It’s like, if I said to you “How many properties would you buy if they only cost 5k/piece?” Because once you get into it, the cashflow is yours. And the cashflow is way more than if you just do a  long-term tenant and you own the property. So I look at it like, hey, every 5k I pop down, or even if it’s 10k, I know that that’s gonna generate 10k, 20k, 30k/year in net cashflow. And I don’t know any other thing in real estate where you can have that kind of ROI on a very small investment.

Joe Fairless: Let’s talk about an Airbnb that’s gone wrong.

Brian Page: [laughs] Hey, actually that’s a good question. I’ve never been asked that, strangely enough… Because you do hear about horror stories. I’ve  never had a horror story. I’ve had some very messy guests… Luckily, I’m not cleaning the property, so that really just — the cleaning company is like “Oh, boy.” And they charged me a little  extra to clean those. And I’ve never really heard any real horror stories from my students, other than messy guests.

Occasionally there’s small things that are damaged, but what I tell people do to is you can charge people a deposit – so Airbnb will do a hold on their credit card. It could be $100, it could be $500, whatever amount you want. That money is not taken off the card unless you make a claim. But the cool thing is you can make a claim up to a couple weeks after they leave. So if somebody breaks something, I can make a claim, saying “Hey look, I need 50 bucks”, and Airbnb will then ask me for proof and then they’ll release that money.

So you can do a deposit to cover that kind of stuff. And like I said, you wanna be insured for these kinds of things. You wanna do the business properly.

So does it happen? Yeah, I’m sure it happens. Does it happen at the rate that tenants destroy properties? I don’t think it’s anywhere even close in that neighborhood. And you’ve gotta remember, every guest that comes through Airbnb has already uploaded their identification… So I have a license or a passport of every individual. Their credit card has already been uploaded, they’ve already paid in advance for their stay, before they even show up at your property, because that’s what Airbnb does… So all these things – it’s not like you’re just taking a stranger off the street. And not only that, you can see the reviews. So I can say no to anybody that doesn’t have good reviews on Airbnb.

There’s a lot of safeguards there, which prevents a lot of the riff-raff and people that are gonna disrespect the property  from getting in there. So I’m not saying it can’t happen, I’m just saying it’s extremely, extremely rare.

Joe Fairless: When you take a look at the political climate in certain areas being against Airbnb, especially in the North-East and on the West Coast, what do you do as an investor who relies on Airbnb for your cashflow?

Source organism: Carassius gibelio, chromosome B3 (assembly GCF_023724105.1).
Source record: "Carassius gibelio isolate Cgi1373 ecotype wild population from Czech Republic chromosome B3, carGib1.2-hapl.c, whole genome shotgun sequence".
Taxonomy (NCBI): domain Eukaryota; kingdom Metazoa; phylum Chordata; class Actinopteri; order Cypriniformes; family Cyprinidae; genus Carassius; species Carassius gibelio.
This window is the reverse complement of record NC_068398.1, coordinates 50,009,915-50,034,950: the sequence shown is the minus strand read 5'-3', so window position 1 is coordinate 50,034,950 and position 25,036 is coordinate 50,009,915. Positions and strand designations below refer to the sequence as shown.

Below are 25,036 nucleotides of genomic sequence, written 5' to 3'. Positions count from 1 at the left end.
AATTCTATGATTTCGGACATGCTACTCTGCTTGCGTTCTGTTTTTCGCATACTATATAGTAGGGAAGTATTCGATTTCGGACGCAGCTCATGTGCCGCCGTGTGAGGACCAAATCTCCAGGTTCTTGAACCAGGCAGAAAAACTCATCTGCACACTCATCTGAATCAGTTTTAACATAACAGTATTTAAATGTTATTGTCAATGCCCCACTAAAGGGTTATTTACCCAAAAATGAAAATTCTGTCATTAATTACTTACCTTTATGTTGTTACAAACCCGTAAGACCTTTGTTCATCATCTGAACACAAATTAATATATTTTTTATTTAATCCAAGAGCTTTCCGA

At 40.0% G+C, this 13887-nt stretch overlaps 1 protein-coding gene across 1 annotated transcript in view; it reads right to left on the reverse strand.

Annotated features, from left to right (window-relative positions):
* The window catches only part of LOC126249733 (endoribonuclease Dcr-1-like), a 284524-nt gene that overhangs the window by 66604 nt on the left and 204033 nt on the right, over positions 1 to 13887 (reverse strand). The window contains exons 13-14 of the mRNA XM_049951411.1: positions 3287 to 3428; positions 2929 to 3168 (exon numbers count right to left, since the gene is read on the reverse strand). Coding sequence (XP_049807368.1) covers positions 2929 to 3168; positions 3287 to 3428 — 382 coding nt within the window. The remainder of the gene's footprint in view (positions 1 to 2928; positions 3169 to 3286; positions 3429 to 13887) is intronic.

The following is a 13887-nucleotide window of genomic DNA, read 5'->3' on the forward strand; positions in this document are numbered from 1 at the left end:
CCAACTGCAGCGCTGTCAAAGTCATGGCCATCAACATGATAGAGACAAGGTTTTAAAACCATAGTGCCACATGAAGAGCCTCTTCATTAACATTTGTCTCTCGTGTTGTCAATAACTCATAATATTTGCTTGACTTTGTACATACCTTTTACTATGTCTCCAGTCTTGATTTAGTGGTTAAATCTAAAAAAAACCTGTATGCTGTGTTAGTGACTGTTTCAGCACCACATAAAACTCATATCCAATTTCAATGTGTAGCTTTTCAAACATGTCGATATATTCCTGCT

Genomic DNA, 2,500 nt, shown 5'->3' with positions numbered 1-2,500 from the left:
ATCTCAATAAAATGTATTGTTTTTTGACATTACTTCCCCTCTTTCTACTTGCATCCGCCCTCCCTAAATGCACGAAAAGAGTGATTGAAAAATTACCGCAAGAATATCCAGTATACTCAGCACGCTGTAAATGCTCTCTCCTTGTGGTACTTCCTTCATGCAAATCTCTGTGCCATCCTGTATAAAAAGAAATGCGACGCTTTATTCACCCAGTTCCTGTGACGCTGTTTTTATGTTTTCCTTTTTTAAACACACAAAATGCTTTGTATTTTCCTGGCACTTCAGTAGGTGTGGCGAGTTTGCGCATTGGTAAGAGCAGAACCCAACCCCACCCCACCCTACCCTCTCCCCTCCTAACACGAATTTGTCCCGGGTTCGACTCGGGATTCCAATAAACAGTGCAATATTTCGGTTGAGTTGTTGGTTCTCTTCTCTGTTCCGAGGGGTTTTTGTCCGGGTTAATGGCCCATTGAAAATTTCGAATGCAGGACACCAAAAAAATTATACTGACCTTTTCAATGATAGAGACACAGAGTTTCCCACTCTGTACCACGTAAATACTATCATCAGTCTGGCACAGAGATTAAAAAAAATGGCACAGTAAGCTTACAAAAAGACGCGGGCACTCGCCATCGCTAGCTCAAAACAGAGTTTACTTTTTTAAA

Brian Page: Okay, that’s a great question, and I’ve been asked this many times… So there were a couple years there where I was teaching this where I didn’t really know what to tell people, because they would say “Well, I don’t think it’s allowed where I live” or “I don’t know what the regulations are here” or “It’s definitely not allowed.” So I didn’t know how to really handle that, because I don’t know of every city and every town… So what I decided to do was I hired a research firm, and we paid a lot of money to do a study over the course of several months… And what we did is we essentially looked at every single town and city in the U.S. over 30k in population. And just so you know, that’s 2,000 cities. And we put them in a spreadsheet and we basically categorized then. We quantified whether short-term rentals were allowed, banned or not. And what we’ve found is really interesting. We’ve found that 92% of towns and cities do allow home sharing, and 8% don’t. So 9 out of 10 places you can do this.

Now, the ones that say no are usually the bigger cities, usually cities where the hotel industry is very powerful. We’re talking San Francisco, New York, Atlanta proper… These kinds of places. But what was interesting was as I started researching these cities, I found out that I had many students in all of those cities that were doing well, that have results, and I was like “How are you guys doing this?” So I reached out, “Are you guys breaking the rules, or what are you doing?” And some of them were; some of them were doing it despite the rules… But most of them were just “Hey Brian, I just drive to the next town over, where it’s not regulated, not restricted, and that’s where I do my Airbnbs.” And I was like “Ohh, okay.”

So I started looking into this and I found people in Atlanta for example wouldn’t do Airbnbs downtown, but they would do it in any of the ten other towns that make up that metro area. So I just tell people “Look, any kind of real estate is location-specific. So if you’re gonna open a Laundromat, you can’t do that in a residential neighborhood. You’ve gotta go where it’s zoned. And you can’t live in a Laundromat, you’ve gotta go to the residential.” So it’s the same thing – you’ve gotta go where it’s allowed. And for most people, that’s within a 20-30 minute drive of where they live, or it could be in their backyard if it’s an unrestricted town. Essentially, anywhere that you live in the U.S. you could do it, especially if you’re willing to just go where the opportunity is.

Joe Fairless: What’s something that we haven’t talked about, that we should?

Brian Page: Hm. Well, one of the questions that I get a lot from people is they doubt that owners would be willing to do this… And they say “Why in the world would an owner not just do this themselves?” And it’s a good question. There’s many reasons why they wouldn’t do it themselves, but I can just tell you over all the years of doing this I’ve never had an owner that said “Hey Brian, that’s a great idea. I’m gonna go do that right now myself.” They just don’t do that… Because you’ve gotta put yourself in the shoes of the owners.